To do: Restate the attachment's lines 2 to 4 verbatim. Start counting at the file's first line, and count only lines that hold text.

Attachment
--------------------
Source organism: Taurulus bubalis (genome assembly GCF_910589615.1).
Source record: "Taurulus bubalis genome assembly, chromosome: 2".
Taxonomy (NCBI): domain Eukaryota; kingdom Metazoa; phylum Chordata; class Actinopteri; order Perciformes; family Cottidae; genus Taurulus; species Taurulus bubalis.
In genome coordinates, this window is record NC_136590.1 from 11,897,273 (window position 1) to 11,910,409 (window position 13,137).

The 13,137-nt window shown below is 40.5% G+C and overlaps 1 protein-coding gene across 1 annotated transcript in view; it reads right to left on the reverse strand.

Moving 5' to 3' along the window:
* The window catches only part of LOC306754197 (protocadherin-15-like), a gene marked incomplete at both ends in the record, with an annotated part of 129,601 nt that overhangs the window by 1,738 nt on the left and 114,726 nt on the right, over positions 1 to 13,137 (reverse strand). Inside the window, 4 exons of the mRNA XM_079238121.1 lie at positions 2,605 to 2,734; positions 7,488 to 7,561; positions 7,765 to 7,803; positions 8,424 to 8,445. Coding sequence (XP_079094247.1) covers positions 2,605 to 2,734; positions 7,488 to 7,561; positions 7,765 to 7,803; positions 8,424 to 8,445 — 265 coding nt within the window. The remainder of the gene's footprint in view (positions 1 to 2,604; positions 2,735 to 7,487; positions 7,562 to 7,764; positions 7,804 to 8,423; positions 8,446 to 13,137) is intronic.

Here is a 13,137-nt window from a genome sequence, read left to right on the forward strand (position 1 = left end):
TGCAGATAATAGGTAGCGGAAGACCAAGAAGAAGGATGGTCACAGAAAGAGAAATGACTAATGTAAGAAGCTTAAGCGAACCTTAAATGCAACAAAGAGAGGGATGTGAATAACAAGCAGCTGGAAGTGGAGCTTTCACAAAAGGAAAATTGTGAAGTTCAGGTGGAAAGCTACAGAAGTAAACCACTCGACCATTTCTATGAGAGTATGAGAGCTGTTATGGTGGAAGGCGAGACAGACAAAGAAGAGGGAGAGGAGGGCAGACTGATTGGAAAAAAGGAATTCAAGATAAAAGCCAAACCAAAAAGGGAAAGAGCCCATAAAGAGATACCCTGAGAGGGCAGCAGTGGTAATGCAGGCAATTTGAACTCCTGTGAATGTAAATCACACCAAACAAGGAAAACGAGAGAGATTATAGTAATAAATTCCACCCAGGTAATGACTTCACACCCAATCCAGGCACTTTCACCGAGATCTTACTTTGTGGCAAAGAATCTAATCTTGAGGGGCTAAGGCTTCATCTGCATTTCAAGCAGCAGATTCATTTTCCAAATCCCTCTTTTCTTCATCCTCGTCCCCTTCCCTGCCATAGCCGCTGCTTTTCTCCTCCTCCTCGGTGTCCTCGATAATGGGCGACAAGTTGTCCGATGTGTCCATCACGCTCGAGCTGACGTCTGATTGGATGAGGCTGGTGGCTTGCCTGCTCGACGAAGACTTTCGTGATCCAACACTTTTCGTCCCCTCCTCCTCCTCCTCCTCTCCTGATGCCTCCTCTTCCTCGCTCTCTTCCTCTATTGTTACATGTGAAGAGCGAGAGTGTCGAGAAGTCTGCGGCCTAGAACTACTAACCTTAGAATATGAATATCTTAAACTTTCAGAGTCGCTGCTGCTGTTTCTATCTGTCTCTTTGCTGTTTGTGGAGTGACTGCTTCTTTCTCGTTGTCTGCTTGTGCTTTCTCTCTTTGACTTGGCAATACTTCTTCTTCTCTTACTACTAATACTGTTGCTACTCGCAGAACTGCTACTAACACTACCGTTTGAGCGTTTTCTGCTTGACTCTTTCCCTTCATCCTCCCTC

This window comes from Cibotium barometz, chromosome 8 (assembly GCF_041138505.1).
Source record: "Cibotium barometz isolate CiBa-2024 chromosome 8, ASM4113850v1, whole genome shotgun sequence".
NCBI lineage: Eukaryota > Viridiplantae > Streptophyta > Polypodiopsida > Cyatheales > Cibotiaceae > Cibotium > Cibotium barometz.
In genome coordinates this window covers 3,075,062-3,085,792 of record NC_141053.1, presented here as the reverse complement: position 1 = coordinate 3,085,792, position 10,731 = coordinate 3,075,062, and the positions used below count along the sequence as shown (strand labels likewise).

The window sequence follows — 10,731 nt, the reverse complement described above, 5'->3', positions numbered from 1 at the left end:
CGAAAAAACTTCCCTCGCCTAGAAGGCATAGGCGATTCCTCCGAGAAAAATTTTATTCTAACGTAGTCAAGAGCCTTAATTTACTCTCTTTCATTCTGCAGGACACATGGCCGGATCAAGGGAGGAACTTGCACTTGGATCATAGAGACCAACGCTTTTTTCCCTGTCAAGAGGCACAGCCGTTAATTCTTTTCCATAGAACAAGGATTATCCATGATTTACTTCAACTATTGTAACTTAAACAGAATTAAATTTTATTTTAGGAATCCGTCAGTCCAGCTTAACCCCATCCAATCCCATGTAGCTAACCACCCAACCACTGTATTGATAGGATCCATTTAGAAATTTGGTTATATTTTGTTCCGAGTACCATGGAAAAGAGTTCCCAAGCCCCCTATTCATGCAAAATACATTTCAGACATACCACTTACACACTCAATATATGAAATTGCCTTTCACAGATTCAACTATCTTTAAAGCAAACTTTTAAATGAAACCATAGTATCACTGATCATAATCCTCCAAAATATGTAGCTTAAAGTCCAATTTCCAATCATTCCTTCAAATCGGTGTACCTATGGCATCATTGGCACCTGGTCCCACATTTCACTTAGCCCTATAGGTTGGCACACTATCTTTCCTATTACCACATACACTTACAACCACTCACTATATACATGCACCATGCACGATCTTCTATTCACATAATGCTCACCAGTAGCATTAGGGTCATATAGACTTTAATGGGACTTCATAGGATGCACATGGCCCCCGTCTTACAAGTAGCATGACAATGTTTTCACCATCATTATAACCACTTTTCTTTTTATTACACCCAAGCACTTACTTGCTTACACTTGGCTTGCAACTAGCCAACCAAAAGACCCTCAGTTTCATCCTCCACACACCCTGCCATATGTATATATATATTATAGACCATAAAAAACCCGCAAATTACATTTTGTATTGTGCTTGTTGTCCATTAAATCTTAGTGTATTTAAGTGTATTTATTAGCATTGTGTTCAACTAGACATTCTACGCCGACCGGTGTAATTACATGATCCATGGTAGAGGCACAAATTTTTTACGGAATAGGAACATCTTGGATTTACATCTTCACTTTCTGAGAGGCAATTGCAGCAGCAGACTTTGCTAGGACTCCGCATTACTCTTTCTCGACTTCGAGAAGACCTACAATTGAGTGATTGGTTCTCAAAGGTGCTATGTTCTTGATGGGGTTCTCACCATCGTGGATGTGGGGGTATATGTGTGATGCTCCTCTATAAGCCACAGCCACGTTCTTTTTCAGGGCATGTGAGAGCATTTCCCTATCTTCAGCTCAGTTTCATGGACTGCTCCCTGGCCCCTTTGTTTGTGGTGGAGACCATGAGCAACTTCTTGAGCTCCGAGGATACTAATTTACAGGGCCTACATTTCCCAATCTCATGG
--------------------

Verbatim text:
Source record: "Taurulus bubalis genome assembly, chromosome: 2".
Taxonomy (NCBI): domain Eukaryota; kingdom Metazoa; phylum Chordata; class Actinopteri; order Perciformes; family Cottidae; genus Taurulus; species Taurulus bubalis.
In genome coordinates, this window is record NC_136590.1 from 11,897,273 (window position 1) to 11,910,409 (window position 13,137).